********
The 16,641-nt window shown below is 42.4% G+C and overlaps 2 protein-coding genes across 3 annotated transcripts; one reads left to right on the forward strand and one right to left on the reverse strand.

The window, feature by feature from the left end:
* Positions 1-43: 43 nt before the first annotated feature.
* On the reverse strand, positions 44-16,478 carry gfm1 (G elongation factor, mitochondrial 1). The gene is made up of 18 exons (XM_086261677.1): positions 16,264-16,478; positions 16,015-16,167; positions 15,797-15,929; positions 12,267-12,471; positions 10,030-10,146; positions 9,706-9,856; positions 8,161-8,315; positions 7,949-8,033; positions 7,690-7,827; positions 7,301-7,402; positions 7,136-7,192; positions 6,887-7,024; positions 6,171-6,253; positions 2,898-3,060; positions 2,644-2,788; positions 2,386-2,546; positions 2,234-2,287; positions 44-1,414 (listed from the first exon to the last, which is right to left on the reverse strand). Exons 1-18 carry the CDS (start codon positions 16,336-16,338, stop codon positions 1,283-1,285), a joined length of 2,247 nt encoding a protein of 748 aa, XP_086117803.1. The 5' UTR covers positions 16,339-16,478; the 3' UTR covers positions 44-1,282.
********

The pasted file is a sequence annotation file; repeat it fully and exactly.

The 16,641-nt window shown below is 42.4% G+C and overlaps 2 protein-coding genes across 3 annotated transcripts; one reads left to right on the forward strand and one right to left on the reverse strand.

The window, feature by feature from the left end:
* Positions 1-43: 43 nt before the first annotated feature.
* On the reverse strand, positions 44-16,478 carry gfm1 (G elongation factor, mitochondrial 1). The gene is made up of 18 exons (XM_086261677.1): positions 16,264-16,478; positions 16,015-16,167; positions 15,797-15,929; positions 12,267-12,471; positions 10,030-10,146; positions 9,706-9,856; positions 8,161-8,315; positions 7,949-8,033; positions 7,690-7,827; positions 7,301-7,402; positions 7,136-7,192; positions 6,887-7,024; positions 6,171-6,253; positions 2,898-3,060; positions 2,644-2,788; positions 2,386-2,546; positions 2,234-2,287; positions 44-1,414 (listed from the first exon to the last, which is right to left on the reverse strand). Exons 1-18 carry the CDS (start codon positions 16,336-16,338, stop codon positions 1,283-1,285), a joined length of 2,247 nt encoding a protein of 748 aa, XP_086117803.1. The 5' UTR covers positions 16,339-16,478; the 3' UTR covers positions 44-1,282.